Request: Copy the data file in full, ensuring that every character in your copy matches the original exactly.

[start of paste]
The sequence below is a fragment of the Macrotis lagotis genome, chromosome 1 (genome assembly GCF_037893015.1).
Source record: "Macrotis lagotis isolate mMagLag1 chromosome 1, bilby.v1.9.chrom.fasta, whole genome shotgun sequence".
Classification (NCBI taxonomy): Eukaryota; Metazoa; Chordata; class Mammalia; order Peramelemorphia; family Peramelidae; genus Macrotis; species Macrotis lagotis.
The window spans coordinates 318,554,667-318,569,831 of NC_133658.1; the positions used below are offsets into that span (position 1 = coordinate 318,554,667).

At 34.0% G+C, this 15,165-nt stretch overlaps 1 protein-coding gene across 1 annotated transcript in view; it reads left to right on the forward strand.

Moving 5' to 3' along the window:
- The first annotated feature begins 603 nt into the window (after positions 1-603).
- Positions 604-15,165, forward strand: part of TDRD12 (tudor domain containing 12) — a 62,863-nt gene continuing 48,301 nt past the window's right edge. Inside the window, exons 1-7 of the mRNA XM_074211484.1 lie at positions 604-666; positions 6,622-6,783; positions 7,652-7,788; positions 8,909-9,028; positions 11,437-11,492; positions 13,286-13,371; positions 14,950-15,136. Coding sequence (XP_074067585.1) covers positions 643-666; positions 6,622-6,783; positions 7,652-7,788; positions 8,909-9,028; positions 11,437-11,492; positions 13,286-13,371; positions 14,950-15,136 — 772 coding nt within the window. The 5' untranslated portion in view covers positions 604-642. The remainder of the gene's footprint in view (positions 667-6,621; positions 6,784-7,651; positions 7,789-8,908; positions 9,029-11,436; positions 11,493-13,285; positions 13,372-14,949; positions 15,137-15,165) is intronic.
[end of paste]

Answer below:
The sequence below is a fragment of the Macrotis lagotis genome, chromosome 1 (genome assembly GCF_037893015.1).
Source record: "Macrotis lagotis isolate mMagLag1 chromosome 1, bilby.v1.9.chrom.fasta, whole genome shotgun sequence".
Classification (NCBI taxonomy): Eukaryota; Metazoa; Chordata; class Mammalia; order Peramelemorphia; family Peramelidae; genus Macrotis; species Macrotis lagotis.
The window spans coordinates 318,554,667-318,569,831 of NC_133658.1; the positions used below are offsets into that span (position 1 = coordinate 318,554,667).

At 34.0% G+C, this 15,165-nt stretch overlaps 1 protein-coding gene across 1 annotated transcript in view; it reads left to right on the forward strand.

Moving 5' to 3' along the window:
- The first annotated feature begins 603 nt into the window (after positions 1-603).
- Positions 604-15,165, forward strand: part of TDRD12 (tudor domain containing 12) — a 62,863-nt gene continuing 48,301 nt past the window's right edge. Inside the window, exons 1-7 of the mRNA XM_074211484.1 lie at positions 604-666; positions 6,622-6,783; positions 7,652-7,788; positions 8,909-9,028; positions 11,437-11,492; positions 13,286-13,371; positions 14,950-15,136. Coding sequence (XP_074067585.1) covers positions 643-666; positions 6,622-6,783; positions 7,652-7,788; positions 8,909-9,028; positions 11,437-11,492; positions 13,286-13,371; positions 14,950-15,136 — 772 coding nt within the window. The 5' untranslated portion in view covers positions 604-642. The remainder of the gene's footprint in view (positions 667-6,621; positions 6,784-7,651; positions 7,789-8,908; positions 9,029-11,436; positions 11,493-13,285; positions 13,372-14,949; positions 15,137-15,165) is intronic.